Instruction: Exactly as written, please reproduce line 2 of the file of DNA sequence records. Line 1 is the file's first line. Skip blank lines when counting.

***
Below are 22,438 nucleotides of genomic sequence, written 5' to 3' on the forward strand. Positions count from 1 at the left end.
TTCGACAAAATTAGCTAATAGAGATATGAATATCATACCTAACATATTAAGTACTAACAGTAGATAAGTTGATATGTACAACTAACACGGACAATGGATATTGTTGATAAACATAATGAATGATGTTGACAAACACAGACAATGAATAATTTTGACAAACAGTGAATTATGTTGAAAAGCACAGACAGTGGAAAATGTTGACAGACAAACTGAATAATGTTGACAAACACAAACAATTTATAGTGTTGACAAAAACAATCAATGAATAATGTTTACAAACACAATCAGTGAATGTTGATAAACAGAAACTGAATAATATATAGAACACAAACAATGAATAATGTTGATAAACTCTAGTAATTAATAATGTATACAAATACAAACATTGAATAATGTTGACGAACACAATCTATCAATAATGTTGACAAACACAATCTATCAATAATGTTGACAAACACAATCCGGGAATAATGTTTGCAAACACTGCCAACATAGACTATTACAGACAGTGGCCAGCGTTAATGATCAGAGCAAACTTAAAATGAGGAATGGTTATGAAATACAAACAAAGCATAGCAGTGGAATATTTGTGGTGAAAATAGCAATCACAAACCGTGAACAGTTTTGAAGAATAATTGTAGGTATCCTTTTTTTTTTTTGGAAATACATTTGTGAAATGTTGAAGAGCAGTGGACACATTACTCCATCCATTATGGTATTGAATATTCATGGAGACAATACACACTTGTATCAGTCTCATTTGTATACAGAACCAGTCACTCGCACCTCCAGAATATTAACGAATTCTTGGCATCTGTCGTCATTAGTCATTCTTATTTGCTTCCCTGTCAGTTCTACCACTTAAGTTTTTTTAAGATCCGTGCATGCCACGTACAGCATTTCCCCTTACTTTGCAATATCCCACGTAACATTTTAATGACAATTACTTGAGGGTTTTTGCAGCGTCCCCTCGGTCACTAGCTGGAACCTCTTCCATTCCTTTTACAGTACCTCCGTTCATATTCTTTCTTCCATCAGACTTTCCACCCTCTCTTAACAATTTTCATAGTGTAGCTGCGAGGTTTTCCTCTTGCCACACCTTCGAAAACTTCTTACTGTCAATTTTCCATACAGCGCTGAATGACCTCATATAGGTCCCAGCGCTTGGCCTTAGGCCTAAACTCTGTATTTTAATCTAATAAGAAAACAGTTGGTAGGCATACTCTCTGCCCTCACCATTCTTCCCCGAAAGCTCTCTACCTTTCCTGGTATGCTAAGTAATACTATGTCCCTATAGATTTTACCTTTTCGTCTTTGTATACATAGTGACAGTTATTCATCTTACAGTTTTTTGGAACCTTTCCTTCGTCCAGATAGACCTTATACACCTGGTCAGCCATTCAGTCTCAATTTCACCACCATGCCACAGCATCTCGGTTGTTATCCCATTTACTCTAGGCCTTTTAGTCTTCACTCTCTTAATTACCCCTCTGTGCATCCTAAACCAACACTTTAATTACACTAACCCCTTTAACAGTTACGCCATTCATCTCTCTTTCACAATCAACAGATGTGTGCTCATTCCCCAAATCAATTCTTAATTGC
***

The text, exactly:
TTCGACAAAATTAGCTAATAGAGATATGAATATCATACCTAACATATTAAGTACTAACAGTAGATAAGTTGATATGTACAACTAACACGGACAATGGATATTGTTGATAAACATAATGAATGATGTTGACAAACACAGACAATGAATAATTTTGACAAACAGTGAATTATGTTGAAAAGCACAGACAGTGGAAAATGTTGACAGACAAACTGAATAATGTTGACAAACACAAACAATTTATAGTGTTGACAAAAACAATCAATGAATAATGTTTACAAACACAATCAGTGAATGTTGATAAACAGAAACTGAATAATATATAGAACACAAACAATGAATAATGTTGATAAACTCTAGTAATTAATAATGTATACAAATACAAACATTGAATAATGTTGACGAACACAATCTATCAATAATGTTGACAAACACAATCTATCAATAATGTTGACAAACACAATCCGGGAATAATGTTTGCAAACACTGCCAACATAGACTATTACAGACAGTGGCCAGCGTTAATGATCAGAGCAAACTTAAAATGAGGAATGGTTATGAAATACAAACAAAGCATAGCAGTGGAATATTTGTGGTGAAAATAGCAATCACAAACCGTGAACAGTTTTGAAGAATAATTGTAGGTATCCTTTTTTTTTTTTGGAAATACATTTGTGAAATGTTGAAGAGCAGTGGACACATTACTCCATCCATTATGGTATTGAATATTCATGGAGACAATACACACTTGTATCAGTCTCATTTGTATACAGAACCAGTCACTCGCACCTCCAGAATATTAACGAATTCTTGGCATCTGTCGTCATTAGTCATTCTTATTTGCTTCCCTGTCAGTTCTACCACTTAAGTTTTTTTAAGATCCGTGCATGCCACGTACAGCATTTCCCCTTACTTTGCAATATCCCACGTAACATTTTAATGACAATTACTTGAGGGTTTTTGCAGCGTCCCCTCGGTCACTAGCTGGAACCTCTTCCATTCCTTTTACAGTACCTCCGTTCATATTCTTTCTTCCATCAGACTTTCCACCCTCTCTTAACAATTTTCATAGTGTAGCTGCGAGGTTTTCCTCTTGCCACACCTTCGAAAACTTCTTACTGTCAATTTTCCATACAGCGCTGAATGACCTCATATAGGTCCCAGCGCTTGGCCTTAGGCCTAAACTCTGTATTTTAATCTAATAAGAAAACAGTTGGTAGGCATACTCTCTGCCCTCACCATTCTTCCCCGAAAGCTCTCTACCTTTCCTGGTATGCTAAGTAATACTATGTCCCTATAGATTTTACCTTTTCGTCTTTGTATACATAGTGACAGTTATTCATCTTACAGTTTTTTGGAACCTTTCCTTCGTCCAGATAGACCTTATACACCTGGTCAGCCATTCAGTCTCAATTTCACCACCATGCCACAGCATCTCGGTTGTTATCCCATTTACTCTAGGCCTTTTAGTCTTCACTCTCTTAATTACCCCTCTGTGCATCCTAAACCAACACTTTAATTACACTAACCCCTTTAACAGTTACGCCATTCATCTCTCTTTCACAATCAACAGATGTGTGCTCATTCCCCAAATCAATTCTTAATTGC